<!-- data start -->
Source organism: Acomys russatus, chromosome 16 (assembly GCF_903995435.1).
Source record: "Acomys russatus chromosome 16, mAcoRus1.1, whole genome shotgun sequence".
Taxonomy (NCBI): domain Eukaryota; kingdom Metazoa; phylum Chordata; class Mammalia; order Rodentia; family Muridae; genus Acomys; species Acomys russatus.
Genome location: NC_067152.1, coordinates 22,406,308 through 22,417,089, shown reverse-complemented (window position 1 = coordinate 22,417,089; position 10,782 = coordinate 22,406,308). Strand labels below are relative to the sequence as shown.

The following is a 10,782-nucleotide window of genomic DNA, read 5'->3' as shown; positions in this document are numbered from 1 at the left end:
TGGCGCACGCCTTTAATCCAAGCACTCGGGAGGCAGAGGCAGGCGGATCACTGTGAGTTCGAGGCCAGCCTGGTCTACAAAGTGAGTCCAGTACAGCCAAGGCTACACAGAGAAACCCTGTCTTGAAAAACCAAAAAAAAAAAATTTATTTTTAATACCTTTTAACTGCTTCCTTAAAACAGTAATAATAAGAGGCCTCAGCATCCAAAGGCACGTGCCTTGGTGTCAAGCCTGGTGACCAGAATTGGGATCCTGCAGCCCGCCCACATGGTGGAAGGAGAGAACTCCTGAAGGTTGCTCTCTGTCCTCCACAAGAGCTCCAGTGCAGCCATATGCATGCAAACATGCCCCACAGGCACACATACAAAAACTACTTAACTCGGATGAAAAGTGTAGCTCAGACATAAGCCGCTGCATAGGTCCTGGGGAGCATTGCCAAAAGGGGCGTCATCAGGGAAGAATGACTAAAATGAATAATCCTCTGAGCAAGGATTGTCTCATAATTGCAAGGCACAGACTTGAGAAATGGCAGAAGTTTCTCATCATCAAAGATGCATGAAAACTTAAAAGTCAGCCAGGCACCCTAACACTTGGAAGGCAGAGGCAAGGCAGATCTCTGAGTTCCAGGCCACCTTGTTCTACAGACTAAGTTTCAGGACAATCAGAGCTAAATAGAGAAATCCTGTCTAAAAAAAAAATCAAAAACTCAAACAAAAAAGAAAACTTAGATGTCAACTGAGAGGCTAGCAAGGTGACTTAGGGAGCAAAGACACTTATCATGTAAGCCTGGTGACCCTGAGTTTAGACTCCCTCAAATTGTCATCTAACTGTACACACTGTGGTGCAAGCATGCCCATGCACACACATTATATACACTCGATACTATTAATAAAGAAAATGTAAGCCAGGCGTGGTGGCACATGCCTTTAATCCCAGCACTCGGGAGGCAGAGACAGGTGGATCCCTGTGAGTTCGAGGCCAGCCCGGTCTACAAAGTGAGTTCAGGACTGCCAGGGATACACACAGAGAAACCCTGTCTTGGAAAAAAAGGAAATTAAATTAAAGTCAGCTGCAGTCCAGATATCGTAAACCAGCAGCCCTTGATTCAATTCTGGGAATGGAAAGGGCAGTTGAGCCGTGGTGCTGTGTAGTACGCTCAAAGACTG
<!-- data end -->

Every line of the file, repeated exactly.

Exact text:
Source organism: Acomys russatus, chromosome 16 (assembly GCF_903995435.1).
Source record: "Acomys russatus chromosome 16, mAcoRus1.1, whole genome shotgun sequence".
Taxonomy (NCBI): domain Eukaryota; kingdom Metazoa; phylum Chordata; class Mammalia; order Rodentia; family Muridae; genus Acomys; species Acomys russatus.
Genome location: NC_067152.1, coordinates 22,406,308 through 22,417,089, shown reverse-complemented (window position 1 = coordinate 22,417,089; position 10,782 = coordinate 22,406,308). Strand labels below are relative to the sequence as shown.

The following is a 10,782-nucleotide window of genomic DNA, read 5'->3' as shown; positions in this document are numbered from 1 at the left end:
TGGCGCACGCCTTTAATCCAAGCACTCGGGAGGCAGAGGCAGGCGGATCACTGTGAGTTCGAGGCCAGCCTGGTCTACAAAGTGAGTCCAGTACAGCCAAGGCTACACAGAGAAACCCTGTCTTGAAAAACCAAAAAAAAAAAATTTATTTTTAATACCTTTTAACTGCTTCCTTAAAACAGTAATAATAAGAGGCCTCAGCATCCAAAGGCACGTGCCTTGGTGTCAAGCCTGGTGACCAGAATTGGGATCCTGCAGCCCGCCCACATGGTGGAAGGAGAGAACTCCTGAAGGTTGCTCTCTGTCCTCCACAAGAGCTCCAGTGCAGCCATATGCATGCAAACATGCCCCACAGGCACACATACAAAAACTACTTAACTCGGATGAAAAGTGTAGCTCAGACATAAGCCGCTGCATAGGTCCTGGGGAGCATTGCCAAAAGGGGCGTCATCAGGGAAGAATGACTAAAATGAATAATCCTCTGAGCAAGGATTGTCTCATAATTGCAAGGCACAGACTTGAGAAATGGCAGAAGTTTCTCATCATCAAAGATGCATGAAAACTTAAAAGTCAGCCAGGCACCCTAACACTTGGAAGGCAGAGGCAAGGCAGATCTCTGAGTTCCAGGCCACCTTGTTCTACAGACTAAGTTTCAGGACAATCAGAGCTAAATAGAGAAATCCTGTCTAAAAAAAAAATCAAAAACTCAAACAAAAAAGAAAACTTAGATGTCAACTGAGAGGCTAGCAAGGTGACTTAGGGAGCAAAGACACTTATCATGTAAGCCTGGTGACCCTGAGTTTAGACTCCCTCAAATTGTCATCTAACTGTACACACTGTGGTGCAAGCATGCCCATGCACACACATTATATACACTCGATACTATTAATAAAGAAAATGTAAGCCAGGCGTGGTGGCACATGCCTTTAATCCCAGCACTCGGGAGGCAGAGACAGGTGGATCCCTGTGAGTTCGAGGCCAGCCCGGTCTACAAAGTGAGTTCAGGACTGCCAGGGATACACACAGAGAAACCCTGTCTTGGAAAAAAAGGAAATTAAATTAAAGTCAGCTGCAGTCCAGATATCGTAAACCAGCAGCCCTTGATTCAATTCTGGGAATGGAAAGGGCAGTTGAGCCGTGGTGCTGTGTAGTACGCTCAAAGACTG